So far, more than 1,130 families have registered for the program. Apart from the lending services, families are also required to host various kinds of activities. One of the "neighborhood libraries" regularly hosts activities according to seasons, with themes of poetry and gourmet cooking, inviting kids to their homes to make dumplings.
Foshan, an important manufacturing hub, has been developed quickly over the last 40 years. In 2019, the local GDP surpassed 1 trillion yuan ($153 billion).
To better meet people's needs, the local government has been attaching importance to the development of public libraries.
Since 2004, Foshan has been building a public library service network and, in 2015, it started a library alliance project led by Foshan Library. So far, 342 public libraries have joined the alliance, meaning that, on average, 24,000 people in Foshan share one public library, exceeding the goal of one library for every 30,000 people set by the International Federation of Library Associations.
"An ideal library is one that residents in the city can be happy with," says Huang Baichuan, chief librarian, Foshan Library.
A poll among 8,566 residents in Foshan showed that in 2019, on average, people read 9.59 paper books and 9.80 digital books. In comparison, the national level over the same period was 4.65 books.
In 2019, there were more than 1.44 million readers registered at the 342 public libraries in Foshan, and more than 42 percent of the registered readers were from outside the city. In 2019, the city's public libraries hosted a total of 5,938 events, involving more than 1.8 million people, according to Foshan Library.
The key to the N-Library program is that the "neighborhood libraries "know more about the needs of their users, so they can provide customized services, Zhang explains.
"Foshan Library used to be a provider of public cultural services, but now it has become a platform where people play their roles as providers of services to each other," she says.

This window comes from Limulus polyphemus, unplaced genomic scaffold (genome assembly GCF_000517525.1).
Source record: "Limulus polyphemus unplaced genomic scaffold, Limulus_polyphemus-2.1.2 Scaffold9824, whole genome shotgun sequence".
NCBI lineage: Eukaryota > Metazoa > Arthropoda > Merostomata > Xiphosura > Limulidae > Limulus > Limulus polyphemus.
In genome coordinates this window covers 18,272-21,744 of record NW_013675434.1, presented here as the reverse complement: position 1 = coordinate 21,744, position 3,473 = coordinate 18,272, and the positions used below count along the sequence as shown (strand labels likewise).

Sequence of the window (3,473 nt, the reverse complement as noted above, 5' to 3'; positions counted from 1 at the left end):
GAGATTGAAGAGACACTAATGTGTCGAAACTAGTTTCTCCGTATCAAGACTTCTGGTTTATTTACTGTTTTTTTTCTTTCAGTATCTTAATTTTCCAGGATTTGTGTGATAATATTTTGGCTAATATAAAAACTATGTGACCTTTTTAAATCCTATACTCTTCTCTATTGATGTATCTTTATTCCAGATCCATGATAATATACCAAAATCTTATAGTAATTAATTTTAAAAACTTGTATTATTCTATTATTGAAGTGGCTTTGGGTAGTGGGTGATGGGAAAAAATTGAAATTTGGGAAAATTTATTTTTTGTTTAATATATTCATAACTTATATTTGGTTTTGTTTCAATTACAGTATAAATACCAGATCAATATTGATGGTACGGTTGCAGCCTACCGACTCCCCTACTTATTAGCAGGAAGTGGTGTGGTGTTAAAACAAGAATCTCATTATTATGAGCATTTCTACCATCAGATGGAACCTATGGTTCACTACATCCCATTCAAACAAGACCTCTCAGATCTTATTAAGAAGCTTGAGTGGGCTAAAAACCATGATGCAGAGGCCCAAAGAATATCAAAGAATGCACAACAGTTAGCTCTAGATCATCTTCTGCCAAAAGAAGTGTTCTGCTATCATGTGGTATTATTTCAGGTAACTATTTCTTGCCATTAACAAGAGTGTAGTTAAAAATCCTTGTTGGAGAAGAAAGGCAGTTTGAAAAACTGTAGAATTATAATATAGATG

Some families who have taken part in the program often gather together and borrow books from each other. When some parents go to pick up their children from the kindergarten, they carry books in the trunks of their cars for other parents to browse and borrow.
"They all have their strengths, so many of them can do better than public libraries," Zhang says.
Another advantage of the program is that it does not need much investment in building public spaces or human resources, she says.
Every year, Foshan Library assesses the work of the "neighborhood libraries" to see if they are qualified to continue another year. In July, the program won the International Federation of Library Associations PressReader International Marketing Award for 2020.
For decades, Foshan has been helping poor areas with financial and cultural support. One of the fruits of this labor is the first "neighborhood library" in Muli, Sichuan's Liangshan, which Huang recently visited. Foshan Library has donated 5,000 books to the branch.
Wu and his team went to the Muli library to host the first picture book reading event to teach both parents and children how to read. Twenty villagers attended.
At their Friends Camp N-Library in downtown Foshan, there are mainly books aimed at students from grade one to grade eight, including picture books from home and abroad, and science books about oceans and quantum mechanics. The library is mainly for students in poor areas, such as those in Muli.
"We hope the books that we donated to Muli and other poor places can help the locals in their poverty-alleviation efforts," Huang says.
Wu says he believes that even when children become delivery people or migrant workers when they grow up, if they keep reading, books will help them to live a better life.